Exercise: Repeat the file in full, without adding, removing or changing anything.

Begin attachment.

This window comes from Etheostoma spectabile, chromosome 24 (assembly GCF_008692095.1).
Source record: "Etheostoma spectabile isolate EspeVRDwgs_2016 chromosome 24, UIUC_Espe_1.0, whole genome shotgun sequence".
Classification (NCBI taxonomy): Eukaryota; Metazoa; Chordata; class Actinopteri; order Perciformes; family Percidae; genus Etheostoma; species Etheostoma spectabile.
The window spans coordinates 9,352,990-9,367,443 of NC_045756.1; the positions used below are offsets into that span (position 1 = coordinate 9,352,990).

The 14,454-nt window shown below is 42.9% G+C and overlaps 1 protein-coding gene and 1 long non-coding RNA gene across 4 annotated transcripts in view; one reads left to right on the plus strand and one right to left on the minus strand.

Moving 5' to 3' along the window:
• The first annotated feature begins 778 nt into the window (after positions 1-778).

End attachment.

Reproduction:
This window comes from Etheostoma spectabile, chromosome 24 (assembly GCF_008692095.1).
Source record: "Etheostoma spectabile isolate EspeVRDwgs_2016 chromosome 24, UIUC_Espe_1.0, whole genome shotgun sequence".
Classification (NCBI taxonomy): Eukaryota; Metazoa; Chordata; class Actinopteri; order Perciformes; family Percidae; genus Etheostoma; species Etheostoma spectabile.
The window spans coordinates 9,352,990-9,367,443 of NC_045756.1; the positions used below are offsets into that span (position 1 = coordinate 9,352,990).

The 14,454-nt window shown below is 42.9% G+C and overlaps 1 protein-coding gene and 1 long non-coding RNA gene across 4 annotated transcripts in view; one reads left to right on the plus strand and one right to left on the minus strand.

Moving 5' to 3' along the window:
• The first annotated feature begins 778 nt into the window (after positions 1-778).